Traffic is costing businesses Â£12m says new report
BUSINESSES are losing more than Â£12 million a year because of traffic congestion, it has been estimated.
A survey has revealed that the cost of heavy traffic to firms in Portsmouth has increased by almost £2 million the last year.
According to the TomTom Traffic Index, the average commercial vehicle driver wastes more than 13 working days sat in traffic.
Congestion in Portsmouth increases the time each vehicle spends on the road by an average of 102 hours a year.
The traffic issue is costing businesses a whopping £12,484,800 a year in lost productivity, compared to the £10,528,380 recorded in last year’s report.
Tim Barrett, a driver for a Portsmouth-based taxi firm, said: ‘I’ve been in this job for 11 years and spend my life on the road. I can tell you that it is getting worse. I miss the times when I only had to worry about rush hour. I used to make a lot of money through day jobs but now it’s constant congestion and I’m taking half the amount of bookings.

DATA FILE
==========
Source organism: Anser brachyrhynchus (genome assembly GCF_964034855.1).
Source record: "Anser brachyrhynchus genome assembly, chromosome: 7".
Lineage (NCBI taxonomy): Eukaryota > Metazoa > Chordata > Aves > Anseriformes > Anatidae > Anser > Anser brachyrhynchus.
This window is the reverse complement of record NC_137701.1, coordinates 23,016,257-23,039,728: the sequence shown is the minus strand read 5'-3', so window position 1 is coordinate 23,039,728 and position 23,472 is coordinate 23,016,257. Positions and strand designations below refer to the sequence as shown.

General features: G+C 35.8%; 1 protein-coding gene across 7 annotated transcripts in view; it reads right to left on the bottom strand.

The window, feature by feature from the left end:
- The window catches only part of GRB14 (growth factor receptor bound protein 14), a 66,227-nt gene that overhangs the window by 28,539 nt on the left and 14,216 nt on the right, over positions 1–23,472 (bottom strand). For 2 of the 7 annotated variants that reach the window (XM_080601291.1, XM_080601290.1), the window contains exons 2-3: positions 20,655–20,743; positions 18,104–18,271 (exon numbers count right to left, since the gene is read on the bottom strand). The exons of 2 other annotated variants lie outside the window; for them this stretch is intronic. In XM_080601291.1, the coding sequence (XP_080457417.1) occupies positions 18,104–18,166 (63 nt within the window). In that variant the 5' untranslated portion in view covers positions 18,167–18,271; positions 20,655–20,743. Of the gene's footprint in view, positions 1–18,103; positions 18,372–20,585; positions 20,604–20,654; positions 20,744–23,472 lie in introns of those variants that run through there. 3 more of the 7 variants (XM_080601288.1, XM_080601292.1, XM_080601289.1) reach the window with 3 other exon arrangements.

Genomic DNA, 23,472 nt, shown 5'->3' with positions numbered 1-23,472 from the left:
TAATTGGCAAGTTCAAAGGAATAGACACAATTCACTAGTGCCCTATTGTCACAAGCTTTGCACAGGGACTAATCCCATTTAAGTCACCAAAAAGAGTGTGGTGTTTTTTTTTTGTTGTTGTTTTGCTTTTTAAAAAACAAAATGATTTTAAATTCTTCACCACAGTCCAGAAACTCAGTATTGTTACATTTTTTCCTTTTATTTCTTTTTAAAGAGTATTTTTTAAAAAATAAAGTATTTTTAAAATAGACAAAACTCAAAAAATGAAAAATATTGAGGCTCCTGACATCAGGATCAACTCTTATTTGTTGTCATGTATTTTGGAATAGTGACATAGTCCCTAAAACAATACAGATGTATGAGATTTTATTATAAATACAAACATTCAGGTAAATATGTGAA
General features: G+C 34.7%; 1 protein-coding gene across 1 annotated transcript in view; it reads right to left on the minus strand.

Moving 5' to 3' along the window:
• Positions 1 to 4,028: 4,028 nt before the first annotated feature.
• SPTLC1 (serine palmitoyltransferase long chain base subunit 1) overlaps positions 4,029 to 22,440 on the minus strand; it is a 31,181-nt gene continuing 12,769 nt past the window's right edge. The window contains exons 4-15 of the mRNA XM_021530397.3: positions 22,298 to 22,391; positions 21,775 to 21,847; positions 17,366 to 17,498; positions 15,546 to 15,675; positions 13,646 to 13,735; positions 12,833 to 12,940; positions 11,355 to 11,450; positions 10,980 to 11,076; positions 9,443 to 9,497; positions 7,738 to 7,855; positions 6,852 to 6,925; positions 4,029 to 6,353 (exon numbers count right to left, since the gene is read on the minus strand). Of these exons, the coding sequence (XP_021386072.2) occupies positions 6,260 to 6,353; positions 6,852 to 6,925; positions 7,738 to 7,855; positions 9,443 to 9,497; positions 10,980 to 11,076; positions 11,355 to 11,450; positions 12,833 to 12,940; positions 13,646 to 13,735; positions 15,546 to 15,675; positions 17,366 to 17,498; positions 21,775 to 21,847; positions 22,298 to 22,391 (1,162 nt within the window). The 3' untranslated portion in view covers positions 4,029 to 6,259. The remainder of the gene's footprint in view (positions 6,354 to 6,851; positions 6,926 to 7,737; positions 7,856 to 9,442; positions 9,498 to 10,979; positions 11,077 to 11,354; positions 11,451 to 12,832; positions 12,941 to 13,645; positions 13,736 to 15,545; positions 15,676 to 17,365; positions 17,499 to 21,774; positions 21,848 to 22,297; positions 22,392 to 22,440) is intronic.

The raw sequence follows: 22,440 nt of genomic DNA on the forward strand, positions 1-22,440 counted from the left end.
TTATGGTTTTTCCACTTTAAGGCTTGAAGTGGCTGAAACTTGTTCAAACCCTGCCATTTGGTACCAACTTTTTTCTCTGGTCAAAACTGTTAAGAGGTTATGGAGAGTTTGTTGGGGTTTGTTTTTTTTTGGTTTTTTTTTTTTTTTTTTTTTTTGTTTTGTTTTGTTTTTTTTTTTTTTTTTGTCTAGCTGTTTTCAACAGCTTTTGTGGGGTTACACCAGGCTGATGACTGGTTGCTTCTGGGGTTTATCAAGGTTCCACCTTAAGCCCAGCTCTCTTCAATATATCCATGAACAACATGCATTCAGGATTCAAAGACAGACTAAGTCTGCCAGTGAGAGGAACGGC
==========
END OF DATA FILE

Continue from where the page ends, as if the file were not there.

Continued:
‘I have contemplated moving because it isn’t sustainable so I can believe other businesses are feeling the strain.
‘The government seems to be spending a lot of money on creating new housing for students and these skyscrapers.
‘We’re seeing an influx of younger people which means more vehicles on the road.
‘I think we need better transport links throughout the city and better access. The Park and Ride doesn’t seem to be helping. I don’t see how they’re going to combat it.’
The issue is part of a nationwide problem. The cost to businesses in the UK’s 25 most congested cities and towns currently stands at £915,239,520.
The report revealed that traffic across the UK is getting increasingly worse over the last six years and an average journey in 2016 is taking 30 per cent longer than it would in free-flowing conditions. That has risen from 25 per cent in 2010.
Beverley Wise of TomTom Telematics. said: ‘Unfortunately, congestion levels continue to rise and the UK economy is paying the price for this at a time when the landscape is already challenging enough, with the growth rate now expected to be just 1.5 per cent this year.’